by Amy Medling, founder of PCOS Diva
Numerous studies have concluded that women with PCOS are at a higher risk for depression and anxiety. Although there haven’t been any studies done specifically looking at PCOS and Seasonal Affective Disorder (SAD) together, I do wonder if there is a connection.For as long as I can remember, I have felt more balanced, bright, happy and elated during the spring and summer months, when life is spent outside in the sunshine. I used to dread the winter blues that would inevitably come to visit in January. Being a New Englander, after the holidays, I tend to cozy up by the warm fire and stay in my “cave” until the spring thaw. This lack out outdoor time and sunshine may lead to SAD.
Symptoms of SAD may vary depending on the person, but the common symptoms are, anxiety, irritability, withdrawal, depression, lack of energy, loss of libido, difficulty concentrating, increased desire to sleep, increased appetite (especially for carbohydrates), and an increase in PMS symptoms. It is estimated that 35 million Americans (more women than men) have SAD, a form of depression during the fall and winter months. When the days grow longer in the spring the symptoms disappear and remain dormant until next fall. Interestingly, longer nights in the fall and winter encourage our brains to produce more melatonin (the darkness hormone) at the expense of serotonin (the feel-good hormone).Our bodies want to stay in sync with the natural cycles of the seasons, but our busy lifestyles don’t allow for us to wait until the sun rises to get up in the morning and go to bed shortly after it sets, so when the days are shorter we experience a sort of non-stop jet lag. Getting more light may be the key to feeling better at this time of year. If you feel like you have jet-lag from October to March, you may be suffering from SAD. Here are some ways that you can lessen the symptoms.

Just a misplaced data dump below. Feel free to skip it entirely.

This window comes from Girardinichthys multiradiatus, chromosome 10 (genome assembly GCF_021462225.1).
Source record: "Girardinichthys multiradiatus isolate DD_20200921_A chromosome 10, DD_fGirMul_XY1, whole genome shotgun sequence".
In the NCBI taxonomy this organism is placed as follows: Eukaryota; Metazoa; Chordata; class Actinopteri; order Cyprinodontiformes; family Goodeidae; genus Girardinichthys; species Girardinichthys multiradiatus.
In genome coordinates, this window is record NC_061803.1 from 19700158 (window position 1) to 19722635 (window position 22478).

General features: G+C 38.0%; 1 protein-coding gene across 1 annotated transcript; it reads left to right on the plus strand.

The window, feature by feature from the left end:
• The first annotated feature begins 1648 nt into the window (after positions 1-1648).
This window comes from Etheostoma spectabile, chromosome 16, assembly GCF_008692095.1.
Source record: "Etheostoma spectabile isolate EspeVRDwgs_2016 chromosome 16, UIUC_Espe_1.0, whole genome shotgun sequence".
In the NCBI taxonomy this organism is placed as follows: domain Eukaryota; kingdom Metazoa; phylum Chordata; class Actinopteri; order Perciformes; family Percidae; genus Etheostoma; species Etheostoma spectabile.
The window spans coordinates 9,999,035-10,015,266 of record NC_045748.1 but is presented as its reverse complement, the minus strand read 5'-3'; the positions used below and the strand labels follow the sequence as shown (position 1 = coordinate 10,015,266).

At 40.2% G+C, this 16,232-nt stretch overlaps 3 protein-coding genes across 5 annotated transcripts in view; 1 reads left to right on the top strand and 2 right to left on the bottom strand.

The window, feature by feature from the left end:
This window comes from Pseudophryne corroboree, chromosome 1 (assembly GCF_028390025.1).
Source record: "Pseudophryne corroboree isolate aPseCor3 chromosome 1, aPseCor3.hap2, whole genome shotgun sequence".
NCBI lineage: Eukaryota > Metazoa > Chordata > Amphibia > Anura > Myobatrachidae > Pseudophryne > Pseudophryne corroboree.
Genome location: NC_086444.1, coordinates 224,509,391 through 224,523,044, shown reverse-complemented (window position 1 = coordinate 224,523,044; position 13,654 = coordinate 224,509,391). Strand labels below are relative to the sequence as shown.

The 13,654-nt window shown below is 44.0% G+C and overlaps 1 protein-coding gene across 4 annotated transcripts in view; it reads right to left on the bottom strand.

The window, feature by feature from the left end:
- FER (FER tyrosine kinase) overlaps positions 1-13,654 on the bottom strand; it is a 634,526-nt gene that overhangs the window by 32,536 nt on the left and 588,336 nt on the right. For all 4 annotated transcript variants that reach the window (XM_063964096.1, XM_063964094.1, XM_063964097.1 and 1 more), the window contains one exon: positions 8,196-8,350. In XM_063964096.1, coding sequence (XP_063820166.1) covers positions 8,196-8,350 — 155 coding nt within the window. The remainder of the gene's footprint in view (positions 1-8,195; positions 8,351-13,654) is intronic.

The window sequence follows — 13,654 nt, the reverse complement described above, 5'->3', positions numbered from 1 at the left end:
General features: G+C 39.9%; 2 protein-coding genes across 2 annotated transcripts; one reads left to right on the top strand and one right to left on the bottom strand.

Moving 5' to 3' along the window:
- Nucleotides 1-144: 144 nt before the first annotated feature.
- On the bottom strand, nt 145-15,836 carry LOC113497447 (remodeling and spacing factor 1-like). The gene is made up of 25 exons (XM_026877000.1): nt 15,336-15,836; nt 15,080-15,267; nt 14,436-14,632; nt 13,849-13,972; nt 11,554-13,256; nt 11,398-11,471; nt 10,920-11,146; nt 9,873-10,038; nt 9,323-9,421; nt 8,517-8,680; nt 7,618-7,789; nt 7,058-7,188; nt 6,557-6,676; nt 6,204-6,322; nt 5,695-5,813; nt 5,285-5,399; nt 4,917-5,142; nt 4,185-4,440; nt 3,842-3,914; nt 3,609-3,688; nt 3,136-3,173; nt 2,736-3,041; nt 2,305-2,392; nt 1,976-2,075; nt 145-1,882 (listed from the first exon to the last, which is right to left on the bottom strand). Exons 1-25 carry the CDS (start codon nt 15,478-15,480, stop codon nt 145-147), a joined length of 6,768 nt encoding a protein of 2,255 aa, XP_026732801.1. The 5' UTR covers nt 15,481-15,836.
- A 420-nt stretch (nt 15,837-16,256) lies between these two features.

For more complete information,read my article, Does PCOS Make Us SAD?